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The anti-opium movement gained traction in the last decades of the nineteenth century. Religiously motivated reformers joined forces with medical professionals and politicians, all of whom had their own reasons for wanting to restrict narcotics consumption. The United States played a leading role in this effort. Some nations adopted prohibition for themselves, particularly in the colonies during the 1910s. Many also signed international agreements to restrict the trade, sale and consumption of narcotics during the 1910s to 1930s.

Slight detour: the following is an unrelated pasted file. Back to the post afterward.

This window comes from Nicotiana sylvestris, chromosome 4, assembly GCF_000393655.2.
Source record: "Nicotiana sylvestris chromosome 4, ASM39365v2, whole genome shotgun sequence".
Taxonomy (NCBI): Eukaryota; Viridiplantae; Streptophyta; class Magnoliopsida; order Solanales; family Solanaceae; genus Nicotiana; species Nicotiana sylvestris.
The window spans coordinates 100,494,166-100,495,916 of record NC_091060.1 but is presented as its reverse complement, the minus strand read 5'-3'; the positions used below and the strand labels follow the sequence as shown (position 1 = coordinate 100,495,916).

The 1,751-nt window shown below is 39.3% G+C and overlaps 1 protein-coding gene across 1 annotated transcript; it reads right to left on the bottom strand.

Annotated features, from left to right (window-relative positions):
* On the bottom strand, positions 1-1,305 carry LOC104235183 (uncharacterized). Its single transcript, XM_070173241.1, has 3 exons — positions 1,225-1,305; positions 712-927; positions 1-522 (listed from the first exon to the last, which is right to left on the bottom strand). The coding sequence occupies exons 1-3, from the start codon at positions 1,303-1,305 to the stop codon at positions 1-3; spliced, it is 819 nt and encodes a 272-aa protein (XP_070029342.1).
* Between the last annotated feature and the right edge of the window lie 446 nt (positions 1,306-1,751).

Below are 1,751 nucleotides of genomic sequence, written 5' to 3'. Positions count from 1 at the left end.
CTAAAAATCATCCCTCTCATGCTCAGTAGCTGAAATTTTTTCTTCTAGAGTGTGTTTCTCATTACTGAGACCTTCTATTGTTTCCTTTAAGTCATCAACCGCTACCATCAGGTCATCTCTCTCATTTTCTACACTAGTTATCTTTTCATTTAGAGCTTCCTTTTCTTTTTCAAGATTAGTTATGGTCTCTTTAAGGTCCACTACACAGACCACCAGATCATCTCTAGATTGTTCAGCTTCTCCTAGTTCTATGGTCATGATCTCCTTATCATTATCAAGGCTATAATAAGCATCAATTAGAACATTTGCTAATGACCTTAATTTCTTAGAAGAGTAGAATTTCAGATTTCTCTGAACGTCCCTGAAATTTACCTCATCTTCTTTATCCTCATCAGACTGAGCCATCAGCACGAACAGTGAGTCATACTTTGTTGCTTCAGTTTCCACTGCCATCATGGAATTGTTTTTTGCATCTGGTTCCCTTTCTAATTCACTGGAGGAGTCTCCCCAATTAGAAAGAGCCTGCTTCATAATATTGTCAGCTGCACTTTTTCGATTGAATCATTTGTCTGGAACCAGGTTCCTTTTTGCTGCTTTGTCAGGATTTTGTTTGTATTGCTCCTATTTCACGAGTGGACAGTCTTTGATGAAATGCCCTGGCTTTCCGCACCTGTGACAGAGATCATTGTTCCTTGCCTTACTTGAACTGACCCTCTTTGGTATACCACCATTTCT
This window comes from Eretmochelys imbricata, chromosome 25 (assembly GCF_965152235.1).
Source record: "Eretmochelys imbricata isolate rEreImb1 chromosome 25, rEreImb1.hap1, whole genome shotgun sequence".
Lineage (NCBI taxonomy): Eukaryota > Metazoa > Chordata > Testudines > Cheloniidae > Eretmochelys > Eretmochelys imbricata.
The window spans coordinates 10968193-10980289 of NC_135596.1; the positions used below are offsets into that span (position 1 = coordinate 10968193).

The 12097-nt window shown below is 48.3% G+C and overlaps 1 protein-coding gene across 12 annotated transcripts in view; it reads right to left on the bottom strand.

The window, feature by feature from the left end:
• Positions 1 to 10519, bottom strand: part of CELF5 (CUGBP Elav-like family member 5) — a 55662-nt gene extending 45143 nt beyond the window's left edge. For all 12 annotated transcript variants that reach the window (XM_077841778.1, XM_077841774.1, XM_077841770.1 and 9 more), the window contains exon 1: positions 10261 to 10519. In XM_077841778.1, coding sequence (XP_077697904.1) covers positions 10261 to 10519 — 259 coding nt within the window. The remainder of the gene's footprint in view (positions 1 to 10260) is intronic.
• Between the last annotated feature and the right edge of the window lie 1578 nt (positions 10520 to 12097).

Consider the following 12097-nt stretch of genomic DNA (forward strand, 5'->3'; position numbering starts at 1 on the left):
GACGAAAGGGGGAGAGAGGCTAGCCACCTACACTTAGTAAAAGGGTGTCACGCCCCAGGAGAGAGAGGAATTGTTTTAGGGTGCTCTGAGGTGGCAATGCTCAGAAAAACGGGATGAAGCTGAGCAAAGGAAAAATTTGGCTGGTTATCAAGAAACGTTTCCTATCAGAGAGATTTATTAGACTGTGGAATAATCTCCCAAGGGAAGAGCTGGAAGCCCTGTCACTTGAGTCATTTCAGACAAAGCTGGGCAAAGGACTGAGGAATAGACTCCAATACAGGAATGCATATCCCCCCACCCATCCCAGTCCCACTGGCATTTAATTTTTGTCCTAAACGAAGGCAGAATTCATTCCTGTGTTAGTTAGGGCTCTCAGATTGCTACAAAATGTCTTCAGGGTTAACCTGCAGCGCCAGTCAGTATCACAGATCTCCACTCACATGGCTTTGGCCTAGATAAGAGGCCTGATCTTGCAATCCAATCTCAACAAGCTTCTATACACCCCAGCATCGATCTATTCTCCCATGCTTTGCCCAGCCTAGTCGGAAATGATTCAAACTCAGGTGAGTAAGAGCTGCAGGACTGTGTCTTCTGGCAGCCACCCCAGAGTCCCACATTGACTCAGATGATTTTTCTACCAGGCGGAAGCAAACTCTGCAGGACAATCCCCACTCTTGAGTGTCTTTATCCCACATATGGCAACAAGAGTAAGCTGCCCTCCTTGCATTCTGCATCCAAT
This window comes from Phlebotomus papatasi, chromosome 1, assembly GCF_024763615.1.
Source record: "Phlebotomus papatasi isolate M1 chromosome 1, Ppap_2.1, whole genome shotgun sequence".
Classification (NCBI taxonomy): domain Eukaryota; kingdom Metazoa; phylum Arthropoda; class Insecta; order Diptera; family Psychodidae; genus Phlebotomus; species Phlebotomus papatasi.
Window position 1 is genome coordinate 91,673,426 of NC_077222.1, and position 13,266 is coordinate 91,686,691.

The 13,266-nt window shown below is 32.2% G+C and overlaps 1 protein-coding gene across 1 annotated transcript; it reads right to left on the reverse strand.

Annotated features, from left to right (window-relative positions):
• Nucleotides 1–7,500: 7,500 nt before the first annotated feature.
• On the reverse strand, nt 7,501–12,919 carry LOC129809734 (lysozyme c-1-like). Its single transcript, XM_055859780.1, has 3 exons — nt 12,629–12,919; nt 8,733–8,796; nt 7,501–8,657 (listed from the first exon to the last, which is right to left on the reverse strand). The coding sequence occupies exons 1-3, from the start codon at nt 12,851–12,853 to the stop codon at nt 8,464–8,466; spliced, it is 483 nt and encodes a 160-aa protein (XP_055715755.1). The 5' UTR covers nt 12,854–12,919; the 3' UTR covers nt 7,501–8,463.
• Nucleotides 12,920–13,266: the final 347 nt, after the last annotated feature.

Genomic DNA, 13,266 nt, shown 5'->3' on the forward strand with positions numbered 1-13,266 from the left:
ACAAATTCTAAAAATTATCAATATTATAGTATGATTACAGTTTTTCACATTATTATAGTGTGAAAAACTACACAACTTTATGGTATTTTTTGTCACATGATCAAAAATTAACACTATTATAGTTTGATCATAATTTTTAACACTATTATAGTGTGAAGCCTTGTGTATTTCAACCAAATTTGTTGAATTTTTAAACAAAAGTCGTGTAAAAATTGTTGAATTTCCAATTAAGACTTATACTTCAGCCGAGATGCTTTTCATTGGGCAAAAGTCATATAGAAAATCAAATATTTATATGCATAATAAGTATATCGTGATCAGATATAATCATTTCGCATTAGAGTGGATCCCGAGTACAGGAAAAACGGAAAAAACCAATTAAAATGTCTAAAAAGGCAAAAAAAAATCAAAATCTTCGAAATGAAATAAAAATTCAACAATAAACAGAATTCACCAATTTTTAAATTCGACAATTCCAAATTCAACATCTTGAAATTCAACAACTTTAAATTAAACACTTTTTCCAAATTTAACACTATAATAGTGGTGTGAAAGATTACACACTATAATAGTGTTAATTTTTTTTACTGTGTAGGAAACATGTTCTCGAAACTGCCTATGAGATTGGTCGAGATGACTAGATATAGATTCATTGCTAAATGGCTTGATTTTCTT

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A powerful anti-opium movement emerged, especially in Europe and Asia, during the late nineteenth century. Activists, many of them religiously motivated, criticized opium itself as well as the problems with opium sale and distribution to vulnerable populations. They often focused their efforts on colonized spaces, arguing that anti-opium policies were part of what they understood as the civilizing mission.

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